Welcome To The Third World, Part 18: Pensions Overwhelm Public Services

Sunday, August 28, 2016
By Paul Martin

By: John Rubino
GoldSeek.com
Sunday, 28 August 2016

Citizens of the developed world are watching Venezuela’s descent into financial and political chaos mostly, it seems, with amused detachment, safe in the assumption that we’ll never end up hunting our cats and dogs for food.

But – since Europe, Japan and the US are making essentially the same mistakes as Venezuela’s past and present governments – we might want to question that certainty. Consider what’s happening in the third biggest US city:

Chicago’s detective force dwindles as murder rate soars

(Reuters) – Every two weeks, Cynthia Lewis contacts the detectives investigating the homicide of her brother on Chicago’s south side almost a year ago.
They have had no success finding who shot Tyjuan Lewis, a 43-year-old father of 15, near his home in the quiet Roseland neighborhood of single-family houses.

The death of Lewis, who delivered the U.S. mail for 20 years, is one of hundreds of slayings in 2015 that have gone unsolved as the number of homicides soared in Chicago, piling pressure on a shrinking detective force.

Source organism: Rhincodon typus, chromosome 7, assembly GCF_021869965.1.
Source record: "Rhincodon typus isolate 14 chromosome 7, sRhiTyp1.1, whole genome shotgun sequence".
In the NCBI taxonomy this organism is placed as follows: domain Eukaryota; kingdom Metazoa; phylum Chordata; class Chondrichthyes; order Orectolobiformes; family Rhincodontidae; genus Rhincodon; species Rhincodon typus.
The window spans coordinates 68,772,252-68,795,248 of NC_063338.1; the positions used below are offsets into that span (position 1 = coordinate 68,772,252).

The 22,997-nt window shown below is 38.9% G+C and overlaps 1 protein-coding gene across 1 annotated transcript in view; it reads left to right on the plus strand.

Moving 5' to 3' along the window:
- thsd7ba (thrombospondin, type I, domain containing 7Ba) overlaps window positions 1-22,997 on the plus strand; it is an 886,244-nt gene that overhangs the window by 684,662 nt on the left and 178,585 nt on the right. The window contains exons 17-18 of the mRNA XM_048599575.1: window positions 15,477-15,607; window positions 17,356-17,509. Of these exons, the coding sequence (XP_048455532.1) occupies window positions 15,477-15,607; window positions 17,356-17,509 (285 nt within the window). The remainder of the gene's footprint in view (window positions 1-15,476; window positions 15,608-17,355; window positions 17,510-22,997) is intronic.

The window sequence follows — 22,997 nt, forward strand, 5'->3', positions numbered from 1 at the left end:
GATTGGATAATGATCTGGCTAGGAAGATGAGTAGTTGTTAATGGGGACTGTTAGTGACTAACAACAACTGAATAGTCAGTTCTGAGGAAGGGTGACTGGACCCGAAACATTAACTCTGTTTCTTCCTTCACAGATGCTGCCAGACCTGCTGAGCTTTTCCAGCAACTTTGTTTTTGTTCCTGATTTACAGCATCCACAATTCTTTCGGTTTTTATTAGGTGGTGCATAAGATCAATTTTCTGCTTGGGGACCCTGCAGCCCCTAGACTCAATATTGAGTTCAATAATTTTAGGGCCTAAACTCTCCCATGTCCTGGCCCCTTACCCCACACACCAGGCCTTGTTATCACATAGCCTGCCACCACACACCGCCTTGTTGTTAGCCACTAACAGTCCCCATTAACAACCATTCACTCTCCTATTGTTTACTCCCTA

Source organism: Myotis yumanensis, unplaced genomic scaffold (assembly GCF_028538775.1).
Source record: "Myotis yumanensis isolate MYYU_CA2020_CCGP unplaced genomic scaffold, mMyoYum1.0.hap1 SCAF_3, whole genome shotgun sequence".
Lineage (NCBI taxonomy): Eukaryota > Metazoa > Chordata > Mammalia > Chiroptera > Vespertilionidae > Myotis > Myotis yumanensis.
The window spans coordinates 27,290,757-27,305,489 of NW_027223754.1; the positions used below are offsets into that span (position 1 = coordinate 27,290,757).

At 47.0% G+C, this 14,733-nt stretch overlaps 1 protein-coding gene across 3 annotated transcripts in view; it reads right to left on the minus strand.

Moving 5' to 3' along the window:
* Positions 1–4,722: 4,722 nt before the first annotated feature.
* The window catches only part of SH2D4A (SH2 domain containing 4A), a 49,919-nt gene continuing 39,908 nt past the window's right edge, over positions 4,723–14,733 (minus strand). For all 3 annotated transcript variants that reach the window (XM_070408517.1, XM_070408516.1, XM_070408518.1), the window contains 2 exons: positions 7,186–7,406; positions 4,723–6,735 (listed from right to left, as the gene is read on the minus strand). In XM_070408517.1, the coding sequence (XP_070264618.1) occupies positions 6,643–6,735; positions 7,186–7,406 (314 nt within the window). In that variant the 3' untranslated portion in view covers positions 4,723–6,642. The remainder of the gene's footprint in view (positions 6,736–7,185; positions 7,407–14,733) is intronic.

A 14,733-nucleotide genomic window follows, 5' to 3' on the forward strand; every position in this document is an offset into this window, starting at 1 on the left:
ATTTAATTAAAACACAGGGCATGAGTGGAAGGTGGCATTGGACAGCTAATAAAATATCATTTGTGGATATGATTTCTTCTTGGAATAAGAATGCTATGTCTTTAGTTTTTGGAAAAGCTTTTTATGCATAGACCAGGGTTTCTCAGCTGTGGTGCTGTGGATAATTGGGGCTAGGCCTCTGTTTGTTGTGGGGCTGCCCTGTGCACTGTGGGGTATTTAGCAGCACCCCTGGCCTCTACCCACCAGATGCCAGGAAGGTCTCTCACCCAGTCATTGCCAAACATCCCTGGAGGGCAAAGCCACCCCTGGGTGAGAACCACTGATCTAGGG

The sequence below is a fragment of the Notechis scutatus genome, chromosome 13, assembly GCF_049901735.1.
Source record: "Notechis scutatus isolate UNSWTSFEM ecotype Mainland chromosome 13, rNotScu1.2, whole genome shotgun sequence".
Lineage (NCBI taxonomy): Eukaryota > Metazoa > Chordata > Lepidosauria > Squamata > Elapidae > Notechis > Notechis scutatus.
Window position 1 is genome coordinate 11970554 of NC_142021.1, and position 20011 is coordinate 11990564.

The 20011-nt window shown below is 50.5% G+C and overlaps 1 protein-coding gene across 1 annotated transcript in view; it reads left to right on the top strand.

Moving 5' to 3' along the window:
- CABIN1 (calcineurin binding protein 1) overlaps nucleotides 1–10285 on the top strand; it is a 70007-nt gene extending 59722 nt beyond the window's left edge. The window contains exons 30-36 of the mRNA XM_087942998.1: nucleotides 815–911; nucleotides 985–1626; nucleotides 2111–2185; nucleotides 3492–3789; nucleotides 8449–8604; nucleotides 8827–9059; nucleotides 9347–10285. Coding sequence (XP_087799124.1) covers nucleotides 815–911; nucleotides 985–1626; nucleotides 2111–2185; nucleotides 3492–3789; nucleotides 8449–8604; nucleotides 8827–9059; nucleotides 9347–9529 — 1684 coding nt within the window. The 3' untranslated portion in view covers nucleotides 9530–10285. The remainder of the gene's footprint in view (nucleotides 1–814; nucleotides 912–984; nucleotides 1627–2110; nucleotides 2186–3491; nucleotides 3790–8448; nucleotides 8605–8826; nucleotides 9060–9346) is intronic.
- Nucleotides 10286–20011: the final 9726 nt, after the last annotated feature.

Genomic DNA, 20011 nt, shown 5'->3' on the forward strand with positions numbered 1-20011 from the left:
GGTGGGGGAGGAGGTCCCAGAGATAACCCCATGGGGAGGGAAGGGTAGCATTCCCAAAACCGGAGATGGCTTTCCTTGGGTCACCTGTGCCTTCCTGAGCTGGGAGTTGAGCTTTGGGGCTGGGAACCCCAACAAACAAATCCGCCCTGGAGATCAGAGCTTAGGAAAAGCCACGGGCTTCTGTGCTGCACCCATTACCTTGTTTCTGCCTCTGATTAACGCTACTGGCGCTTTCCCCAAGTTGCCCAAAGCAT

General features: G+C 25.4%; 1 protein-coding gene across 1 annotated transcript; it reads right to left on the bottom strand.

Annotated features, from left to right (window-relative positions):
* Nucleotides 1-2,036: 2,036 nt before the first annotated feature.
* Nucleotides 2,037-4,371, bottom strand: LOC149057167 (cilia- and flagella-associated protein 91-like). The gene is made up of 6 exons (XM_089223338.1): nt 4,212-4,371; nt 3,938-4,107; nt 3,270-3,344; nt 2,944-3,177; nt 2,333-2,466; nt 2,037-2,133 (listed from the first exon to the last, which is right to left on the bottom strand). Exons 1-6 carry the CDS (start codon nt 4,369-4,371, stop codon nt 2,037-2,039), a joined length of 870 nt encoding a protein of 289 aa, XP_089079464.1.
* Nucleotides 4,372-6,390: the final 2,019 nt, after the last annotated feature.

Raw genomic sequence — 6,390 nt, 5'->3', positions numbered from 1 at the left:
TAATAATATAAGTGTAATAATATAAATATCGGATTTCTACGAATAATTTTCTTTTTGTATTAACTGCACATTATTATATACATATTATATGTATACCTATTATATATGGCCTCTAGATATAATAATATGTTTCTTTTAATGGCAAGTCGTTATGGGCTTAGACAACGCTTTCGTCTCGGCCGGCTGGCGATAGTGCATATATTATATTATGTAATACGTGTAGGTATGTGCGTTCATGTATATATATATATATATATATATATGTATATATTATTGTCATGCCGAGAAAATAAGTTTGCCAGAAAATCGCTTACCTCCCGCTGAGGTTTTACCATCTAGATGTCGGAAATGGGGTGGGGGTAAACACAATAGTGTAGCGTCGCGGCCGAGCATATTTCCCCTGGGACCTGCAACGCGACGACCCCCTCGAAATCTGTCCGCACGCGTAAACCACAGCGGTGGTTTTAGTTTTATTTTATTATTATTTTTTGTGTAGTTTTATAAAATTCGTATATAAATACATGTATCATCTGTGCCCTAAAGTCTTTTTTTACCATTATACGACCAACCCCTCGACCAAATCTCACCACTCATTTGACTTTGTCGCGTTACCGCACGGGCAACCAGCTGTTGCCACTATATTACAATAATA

In a city with as many as 90 shootings a week, homicides this year are on track to hit their highest level since 1997.

Chicago’s murder clearance rate, a measurement of solved and closed cases, is one of the country’s lowest, another sign of problems besetting police in the third biggest city in the United States.

Detectives and policing experts interviewed this week said Chicago struggles to solve murders because of declining numbers of detectives, the high number of cases per detective and because witnesses mistrust the police and fear retaliation from gangs.

The number of detectives on the Chicago police force has dropped to 922 from 1,252 in 2008. One detective who retired two months ago said investigators are overwhelmed. “You get so many cases you could not do an honest investigation on three-quarters of them,” he said in an interview. “The guys … are trying to investigate one homicide and they are sent out the next day on a brand new homicide or a double.”

Why should a city as apparently affluent as Chicago have such a nightmarish crime situation? Because it’s not really that affluent. Like most of the rest of the formerly-rich world, Chicago ran out of money years ago and has been more-or-less secretly borrowing to cover the shortfall. Its public sector pensions, for instance, pay retired workers far more than the city can afford – but are legally uncuttable according to a recent court ruling. Here’s that story:

Pension ruling another blow to Chicago taxpayers — and Emanuel

The Rest…HERE

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